Maybe our biggest problem with teaching music in schools is the way we teach it. Hollywood thought making blockbusters would save it. Surprise! How charity auctions take advantage of artists. The internet is changing what we value in the world. And the wonder of Bill T. Jones…
- Music Teacher: We should change the way we teach music in schools Currently we teach it based on classical music principles of notation and performance and history. But is that really how people hear or use music today? Shouldn’t the tools of music we teach reflect how somebody might use them in contemporary culture? “I would like to suggest here that perhaps the perfect example of the skill set required of a reenvisioned music teacher can be seen in the life of a music producer. These professionals are part musician, part technician, part guidance counselor and part magician for the artists that they work with.
- Hollywood Movies Are Creatively Bankrupt (And Now The Box Office Isn’t Working) The most interesting work is on TV these days, and the movie industry has collapsed into endless blockbuster sequels that have built-in audiences. These franchise sequels were thought to be immune from critics and distractions of the rest of the contemporary world. Maybe now, though, not so much. “What’s really happening? How did Hollywood become overrun with sequels, and why does it suddenly seems as if nobody wants to see them? The short answer is that the movie industry has over-learned the lesson that sequels perform well at the box office and has tried to sequelize every marginally successful movie. The deeper answer is that, on top of long-term structural declines in movie attendance, Hollywood is losing its grip on young people.”
- How Charity Auctions Take Advantage of Artists: Seems like a good idea, right? Charity fundraising auctions ask artists to contribute their work, and bidders will buy it with proceeds going to the organization. But some artists are inundated with requests to donate their work. And often the work doesn’t sell for much in front of audiences that might not perceive its real value. The seismographic range of institutions, causes, and charities staging sales creates a constant barrage for artists. “It takes an amazing amount of, for lack of a better word, administrative time. It’s very hard to keep it all going.” Artist Marilyn Minter said she receives requests for donations every week. Rob Pruitt fields about 20 solicitations a year.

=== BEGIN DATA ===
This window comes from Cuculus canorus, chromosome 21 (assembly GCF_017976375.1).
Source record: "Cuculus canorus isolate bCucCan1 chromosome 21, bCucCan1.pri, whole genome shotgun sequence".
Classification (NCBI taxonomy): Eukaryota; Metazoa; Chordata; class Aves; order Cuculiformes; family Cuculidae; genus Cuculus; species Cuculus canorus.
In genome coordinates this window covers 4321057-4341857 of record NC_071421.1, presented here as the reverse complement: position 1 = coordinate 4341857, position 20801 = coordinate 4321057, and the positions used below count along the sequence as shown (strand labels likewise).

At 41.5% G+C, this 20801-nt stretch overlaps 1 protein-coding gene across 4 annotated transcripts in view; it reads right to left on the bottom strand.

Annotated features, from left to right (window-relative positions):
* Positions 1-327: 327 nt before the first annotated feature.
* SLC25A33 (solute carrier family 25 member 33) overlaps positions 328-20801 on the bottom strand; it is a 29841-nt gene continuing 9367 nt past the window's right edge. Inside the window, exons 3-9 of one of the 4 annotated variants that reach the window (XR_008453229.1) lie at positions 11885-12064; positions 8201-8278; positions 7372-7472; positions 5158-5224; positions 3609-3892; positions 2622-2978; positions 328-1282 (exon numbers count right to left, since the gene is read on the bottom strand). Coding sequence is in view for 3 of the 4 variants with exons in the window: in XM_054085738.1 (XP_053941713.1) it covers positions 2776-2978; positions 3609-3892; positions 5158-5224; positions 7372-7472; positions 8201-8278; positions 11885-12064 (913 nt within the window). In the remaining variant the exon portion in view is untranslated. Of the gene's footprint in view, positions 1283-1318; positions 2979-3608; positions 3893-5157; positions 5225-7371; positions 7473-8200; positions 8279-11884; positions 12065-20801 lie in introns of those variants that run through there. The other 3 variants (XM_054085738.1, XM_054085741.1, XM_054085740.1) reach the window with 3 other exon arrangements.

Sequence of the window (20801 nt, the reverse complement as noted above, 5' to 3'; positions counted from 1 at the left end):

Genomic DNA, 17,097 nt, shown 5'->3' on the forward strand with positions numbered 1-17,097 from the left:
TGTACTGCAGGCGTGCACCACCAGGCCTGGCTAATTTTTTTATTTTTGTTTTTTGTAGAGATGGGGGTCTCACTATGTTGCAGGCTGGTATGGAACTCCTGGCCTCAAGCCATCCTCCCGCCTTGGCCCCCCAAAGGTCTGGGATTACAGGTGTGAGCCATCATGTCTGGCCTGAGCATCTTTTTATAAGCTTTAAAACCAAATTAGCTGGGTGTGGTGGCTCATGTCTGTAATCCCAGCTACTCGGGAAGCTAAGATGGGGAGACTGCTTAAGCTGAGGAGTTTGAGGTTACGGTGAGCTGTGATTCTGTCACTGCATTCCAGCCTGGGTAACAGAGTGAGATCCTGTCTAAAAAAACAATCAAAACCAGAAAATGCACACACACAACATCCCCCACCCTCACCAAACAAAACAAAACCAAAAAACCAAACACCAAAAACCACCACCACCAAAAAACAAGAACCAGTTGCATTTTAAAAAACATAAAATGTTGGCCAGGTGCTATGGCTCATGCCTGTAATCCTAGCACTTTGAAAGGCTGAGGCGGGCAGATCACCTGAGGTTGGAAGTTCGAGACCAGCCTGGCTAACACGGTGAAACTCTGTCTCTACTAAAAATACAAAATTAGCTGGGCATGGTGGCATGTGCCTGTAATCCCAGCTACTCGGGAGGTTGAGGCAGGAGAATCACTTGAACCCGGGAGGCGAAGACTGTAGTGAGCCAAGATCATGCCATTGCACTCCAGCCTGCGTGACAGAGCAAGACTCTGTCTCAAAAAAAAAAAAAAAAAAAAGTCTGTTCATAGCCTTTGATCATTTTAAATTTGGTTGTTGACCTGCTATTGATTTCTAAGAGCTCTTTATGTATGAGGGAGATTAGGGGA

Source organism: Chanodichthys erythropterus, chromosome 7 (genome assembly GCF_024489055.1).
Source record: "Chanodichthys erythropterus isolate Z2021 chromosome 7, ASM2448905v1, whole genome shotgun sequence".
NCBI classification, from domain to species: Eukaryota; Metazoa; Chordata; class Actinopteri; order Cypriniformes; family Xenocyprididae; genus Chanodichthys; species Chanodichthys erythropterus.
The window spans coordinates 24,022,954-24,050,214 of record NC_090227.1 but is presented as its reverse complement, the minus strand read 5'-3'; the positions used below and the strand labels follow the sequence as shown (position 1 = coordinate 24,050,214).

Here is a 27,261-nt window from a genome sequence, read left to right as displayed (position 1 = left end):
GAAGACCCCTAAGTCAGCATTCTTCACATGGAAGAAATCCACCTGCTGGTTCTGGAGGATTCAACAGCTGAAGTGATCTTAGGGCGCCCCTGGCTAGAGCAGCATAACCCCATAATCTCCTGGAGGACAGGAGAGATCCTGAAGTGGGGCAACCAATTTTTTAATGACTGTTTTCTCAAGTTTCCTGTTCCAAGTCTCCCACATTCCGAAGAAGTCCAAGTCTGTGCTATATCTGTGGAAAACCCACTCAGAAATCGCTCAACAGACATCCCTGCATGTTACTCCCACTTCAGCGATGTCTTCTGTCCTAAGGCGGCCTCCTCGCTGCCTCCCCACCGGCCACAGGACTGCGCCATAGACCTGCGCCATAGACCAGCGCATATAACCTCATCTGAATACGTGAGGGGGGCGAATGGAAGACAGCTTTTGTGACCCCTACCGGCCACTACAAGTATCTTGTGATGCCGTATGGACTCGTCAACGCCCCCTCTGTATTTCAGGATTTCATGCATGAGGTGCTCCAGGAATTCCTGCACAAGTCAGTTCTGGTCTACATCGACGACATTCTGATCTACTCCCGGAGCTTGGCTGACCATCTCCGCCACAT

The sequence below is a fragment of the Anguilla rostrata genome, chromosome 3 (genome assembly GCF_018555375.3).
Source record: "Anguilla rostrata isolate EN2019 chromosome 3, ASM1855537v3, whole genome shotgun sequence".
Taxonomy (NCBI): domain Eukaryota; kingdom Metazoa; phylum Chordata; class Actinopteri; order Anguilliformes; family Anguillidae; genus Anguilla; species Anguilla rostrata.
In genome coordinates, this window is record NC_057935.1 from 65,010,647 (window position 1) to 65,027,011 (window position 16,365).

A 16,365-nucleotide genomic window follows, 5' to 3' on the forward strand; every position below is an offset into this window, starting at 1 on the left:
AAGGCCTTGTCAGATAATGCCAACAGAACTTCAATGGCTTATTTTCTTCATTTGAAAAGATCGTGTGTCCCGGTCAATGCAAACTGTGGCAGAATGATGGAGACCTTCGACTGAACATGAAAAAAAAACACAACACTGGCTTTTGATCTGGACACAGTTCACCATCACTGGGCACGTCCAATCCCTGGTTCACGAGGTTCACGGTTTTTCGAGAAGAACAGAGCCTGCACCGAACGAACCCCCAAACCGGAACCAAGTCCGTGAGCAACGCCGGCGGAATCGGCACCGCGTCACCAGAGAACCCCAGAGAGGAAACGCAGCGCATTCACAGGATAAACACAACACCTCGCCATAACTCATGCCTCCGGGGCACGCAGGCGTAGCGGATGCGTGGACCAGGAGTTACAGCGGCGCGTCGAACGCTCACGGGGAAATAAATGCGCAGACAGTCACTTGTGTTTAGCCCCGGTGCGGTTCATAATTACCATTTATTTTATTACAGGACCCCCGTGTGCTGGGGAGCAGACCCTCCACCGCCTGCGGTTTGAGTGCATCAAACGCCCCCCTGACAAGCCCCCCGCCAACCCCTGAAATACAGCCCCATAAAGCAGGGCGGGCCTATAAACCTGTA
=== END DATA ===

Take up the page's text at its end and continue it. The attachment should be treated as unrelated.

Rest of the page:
- The Internet Is Making Us Smarter/Dumber/More Distracted/Focused: Virginia Heffernan reflects on how the web is shaping our aesthetics. “Whether or not we admit it, the internet and its artifacts are not just like their cultural precedents. They’re not even a rough translation — or a strong misreading — of those precedents.” Meanwhile, Tim Berners-Lee, the man who invented the internet, believes the net has become toxic and needs to be reinvented: “It controls what people see, creates mechanisms for how people interact. It’s been great, but spying, blocking sites, repurposing people’s content, taking you to the wrong websites – that completely undermines the spirit of helping people create.” Recent research suggests that the internet has fueled constant distraction, and that our brains perceive distraction as a threat. “This new research finds that an unexpected event also appears to clear out what you were thinking. This function of the brain served an important role when humans could be confronted with danger and needed a fight or flight response, but today it has negative consequences.”
- The Wonder That Is Bill T. Jones: “Arguably the most written-about figure in the dance world of the last quarter century, Jones is inarguably the most broadly laureled, with a National Medal of Arts and a Kennedy Center Honor and Tony Awards and a Dorothy & Lillian Gish Prize and a MacArthur Fellowship and, without hyperbole, scores more.” He’s not just any 64-year-old. Bill T. Jones. is making some of the most personal work of his career: “It occurred to me, watching Jones move, that, like all great attempts at artistic expression, his art manages to model compassion for the spectator — to make us feel what it’s like to be dealing with an intense feeling not our own, but one that becomes ours to deal with. When we add in the way in which Jones’s mind and body are changing, the dances themselves take on a new sort of vulnerability, a new riskiness far from the formalism of the ’70s.”